Growing (slowly) with Google

0 Starting view of my memory game project for Udacity

There’s something about squandering your time that makes you realize that you’re probably not cut out for the pro-leagues of life. And by that, I mean having ambitions and aspirations and actualizing them.

Or, in my case, not quite actualizing anything. Only half-assing them and feeling “okay” enough about having “tried” to accomplish something.

Case in point: My six-month scholarship for the Grow With Google/Udacity nanodegree in Front End Web Development.

The course, as covered by the scholarship, ends October 24. I’m currently on module 3 out of 5. I am behind. I’ve been inducted into the #turtlesquad channel on the GWG Slack group. Oddly comforting is the fact that I’m not the only one across the different nanodegrees who’s been struggling to keep up, regardless of what our reasons are for falling behind.

I guess the irony of all of this is that I should be working on my course rather than writing about it.

I recently finished the “Arcade Game,” a web application in which you move a cartoonish character across a grid and avoid running into bugs. Prior to that was a “Memory Game” in which you click on some cards and match them up. All of this to test our synthesis of HTML, CSS, and JavaScript, though, these projects have mostly emphasized JavaScript since that’s what mostly controls the behavior of our web pages.

I recently started project four, the “Feed Reader.” Using Jasmine and my continuing-to-evolve JavaScript skills, the project mimicks an instance in which I inherit an unfinished RSS project from a recently departed colleague. Finish the code, see the break points, fix the breaks, submit. That’s the TL;DR version of the project rubric.

I’m learning a good deal and this course has pushed me in the direction I’ve wanted to go in with regards to web development for some time. I knew HTML and WordPress had made it very easy to not worry about everything else, but over time my curiosity, and a need for professional reasons, got the better of me. It wasn’t sufficient to know just HTML. What did these curly brackets mean? How can I create a styling code? What is this code with functions and brackets and parentheses?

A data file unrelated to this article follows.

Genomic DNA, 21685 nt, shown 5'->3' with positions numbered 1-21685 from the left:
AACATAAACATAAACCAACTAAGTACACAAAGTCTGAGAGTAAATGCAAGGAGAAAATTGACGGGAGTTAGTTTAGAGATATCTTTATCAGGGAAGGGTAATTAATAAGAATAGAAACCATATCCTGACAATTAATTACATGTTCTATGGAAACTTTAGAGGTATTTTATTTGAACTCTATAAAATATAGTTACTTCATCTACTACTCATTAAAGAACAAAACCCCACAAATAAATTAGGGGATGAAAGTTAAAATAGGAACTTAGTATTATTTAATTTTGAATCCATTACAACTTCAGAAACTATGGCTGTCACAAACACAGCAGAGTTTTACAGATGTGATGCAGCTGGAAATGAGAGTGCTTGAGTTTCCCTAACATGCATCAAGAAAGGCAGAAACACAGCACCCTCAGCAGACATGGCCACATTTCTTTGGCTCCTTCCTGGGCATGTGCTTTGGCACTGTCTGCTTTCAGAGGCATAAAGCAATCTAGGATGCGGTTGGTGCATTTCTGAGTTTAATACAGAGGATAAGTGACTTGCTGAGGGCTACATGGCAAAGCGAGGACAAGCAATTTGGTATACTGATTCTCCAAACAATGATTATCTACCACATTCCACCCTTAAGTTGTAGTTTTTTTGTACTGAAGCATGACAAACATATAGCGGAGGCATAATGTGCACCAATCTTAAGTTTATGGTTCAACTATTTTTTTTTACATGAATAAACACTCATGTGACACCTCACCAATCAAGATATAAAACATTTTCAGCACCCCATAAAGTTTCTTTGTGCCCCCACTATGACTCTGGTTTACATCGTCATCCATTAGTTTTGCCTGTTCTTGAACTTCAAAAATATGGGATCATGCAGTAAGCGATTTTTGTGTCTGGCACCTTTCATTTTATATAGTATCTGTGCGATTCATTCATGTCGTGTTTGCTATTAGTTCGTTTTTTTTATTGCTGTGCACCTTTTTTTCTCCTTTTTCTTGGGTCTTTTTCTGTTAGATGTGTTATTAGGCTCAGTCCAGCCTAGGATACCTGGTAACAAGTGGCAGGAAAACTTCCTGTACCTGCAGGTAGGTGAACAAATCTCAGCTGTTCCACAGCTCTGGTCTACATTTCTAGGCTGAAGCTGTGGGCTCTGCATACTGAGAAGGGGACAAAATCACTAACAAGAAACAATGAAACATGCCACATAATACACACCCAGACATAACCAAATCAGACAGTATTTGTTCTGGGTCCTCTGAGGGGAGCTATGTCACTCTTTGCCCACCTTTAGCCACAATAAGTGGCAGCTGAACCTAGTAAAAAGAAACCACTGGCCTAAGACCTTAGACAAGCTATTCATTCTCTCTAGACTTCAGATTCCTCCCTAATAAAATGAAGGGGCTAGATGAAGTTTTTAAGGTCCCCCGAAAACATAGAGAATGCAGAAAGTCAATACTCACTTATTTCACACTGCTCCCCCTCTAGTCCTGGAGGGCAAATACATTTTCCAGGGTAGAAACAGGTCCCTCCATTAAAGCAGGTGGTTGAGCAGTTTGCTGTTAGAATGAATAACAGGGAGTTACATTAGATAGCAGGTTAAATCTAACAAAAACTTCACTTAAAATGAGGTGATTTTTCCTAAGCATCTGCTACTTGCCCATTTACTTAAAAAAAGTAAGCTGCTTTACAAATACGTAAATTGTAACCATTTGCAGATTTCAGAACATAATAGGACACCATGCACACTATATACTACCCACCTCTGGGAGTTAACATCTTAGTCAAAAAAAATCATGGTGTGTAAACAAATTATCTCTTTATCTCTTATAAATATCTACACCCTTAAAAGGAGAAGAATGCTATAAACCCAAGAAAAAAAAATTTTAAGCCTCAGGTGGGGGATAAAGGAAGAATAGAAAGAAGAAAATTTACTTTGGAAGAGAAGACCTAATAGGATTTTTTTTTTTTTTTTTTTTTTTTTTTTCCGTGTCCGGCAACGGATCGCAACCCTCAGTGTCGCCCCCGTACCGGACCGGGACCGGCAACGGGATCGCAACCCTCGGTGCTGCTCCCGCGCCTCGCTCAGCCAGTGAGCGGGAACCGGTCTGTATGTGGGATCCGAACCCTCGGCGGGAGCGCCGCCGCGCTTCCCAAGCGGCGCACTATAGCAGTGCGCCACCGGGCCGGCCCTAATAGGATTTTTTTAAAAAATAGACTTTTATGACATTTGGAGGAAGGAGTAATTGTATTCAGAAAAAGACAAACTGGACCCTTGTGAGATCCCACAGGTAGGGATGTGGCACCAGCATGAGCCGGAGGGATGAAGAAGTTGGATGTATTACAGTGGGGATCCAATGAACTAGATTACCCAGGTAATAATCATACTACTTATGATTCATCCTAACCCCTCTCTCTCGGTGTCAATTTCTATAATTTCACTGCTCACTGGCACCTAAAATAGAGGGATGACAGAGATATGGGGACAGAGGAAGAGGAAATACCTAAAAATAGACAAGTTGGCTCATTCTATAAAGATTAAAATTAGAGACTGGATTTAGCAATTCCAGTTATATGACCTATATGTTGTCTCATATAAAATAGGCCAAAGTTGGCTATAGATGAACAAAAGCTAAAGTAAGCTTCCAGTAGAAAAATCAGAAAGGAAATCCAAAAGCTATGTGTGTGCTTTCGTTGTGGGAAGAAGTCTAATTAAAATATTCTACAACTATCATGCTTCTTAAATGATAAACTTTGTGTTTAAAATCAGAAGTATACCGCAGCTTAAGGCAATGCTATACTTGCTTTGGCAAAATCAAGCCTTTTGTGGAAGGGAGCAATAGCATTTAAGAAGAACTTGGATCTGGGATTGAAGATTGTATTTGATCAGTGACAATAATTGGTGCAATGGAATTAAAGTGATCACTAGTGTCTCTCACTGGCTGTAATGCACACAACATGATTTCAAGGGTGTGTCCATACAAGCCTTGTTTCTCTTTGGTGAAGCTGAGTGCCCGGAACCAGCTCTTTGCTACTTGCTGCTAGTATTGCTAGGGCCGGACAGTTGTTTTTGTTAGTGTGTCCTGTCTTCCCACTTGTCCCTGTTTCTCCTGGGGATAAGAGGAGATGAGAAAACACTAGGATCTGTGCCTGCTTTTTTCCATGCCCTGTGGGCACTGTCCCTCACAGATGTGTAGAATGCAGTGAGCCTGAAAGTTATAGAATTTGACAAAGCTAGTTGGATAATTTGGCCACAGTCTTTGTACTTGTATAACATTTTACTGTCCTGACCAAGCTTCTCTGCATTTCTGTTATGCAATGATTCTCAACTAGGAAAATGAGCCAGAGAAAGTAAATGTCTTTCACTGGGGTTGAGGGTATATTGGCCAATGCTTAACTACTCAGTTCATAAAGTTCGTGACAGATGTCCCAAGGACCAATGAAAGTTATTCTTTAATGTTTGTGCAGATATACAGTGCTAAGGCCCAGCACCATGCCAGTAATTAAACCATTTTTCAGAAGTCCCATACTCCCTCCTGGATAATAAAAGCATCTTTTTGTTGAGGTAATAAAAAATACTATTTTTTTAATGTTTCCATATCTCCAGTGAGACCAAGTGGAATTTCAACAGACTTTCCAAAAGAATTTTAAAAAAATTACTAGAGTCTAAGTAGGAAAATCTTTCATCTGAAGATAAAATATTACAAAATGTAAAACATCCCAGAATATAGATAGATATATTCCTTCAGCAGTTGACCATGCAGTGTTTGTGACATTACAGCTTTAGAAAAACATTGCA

I had to build out my “web dev” knowldege and this Nanodegree came at an opportune time.

Sadly, I believe I’ve squandered much of the six months. While learning JavaScript basics, I let too much time pass between lessons. I was laid off from my job and also apartment hunting — big distractions. I forgot language structures, I’m still not clear on how to “read” JavaScript, though I think I’m getting better. Maybe. Things still feel unclear. I can follow along with the lessons to see how a function works, but come time to write my own I struggle with the big picture.

This takes time, right?

And what do I do after I finish this Nanodegree and receive my certificate? That’s what I worry about, the stop in learning. Sure, I can play around and build my own small web apps and website themes and whatnot but I feel like I need more guided practice.

This is what I mean by half-assing things. Every intention is there but there’s no hard follow-through to improve. Is this laziness? Anxiety? The human condition? I don’t have the answers.

In the meantime I’ll hunker down and get the nanodegree finished.

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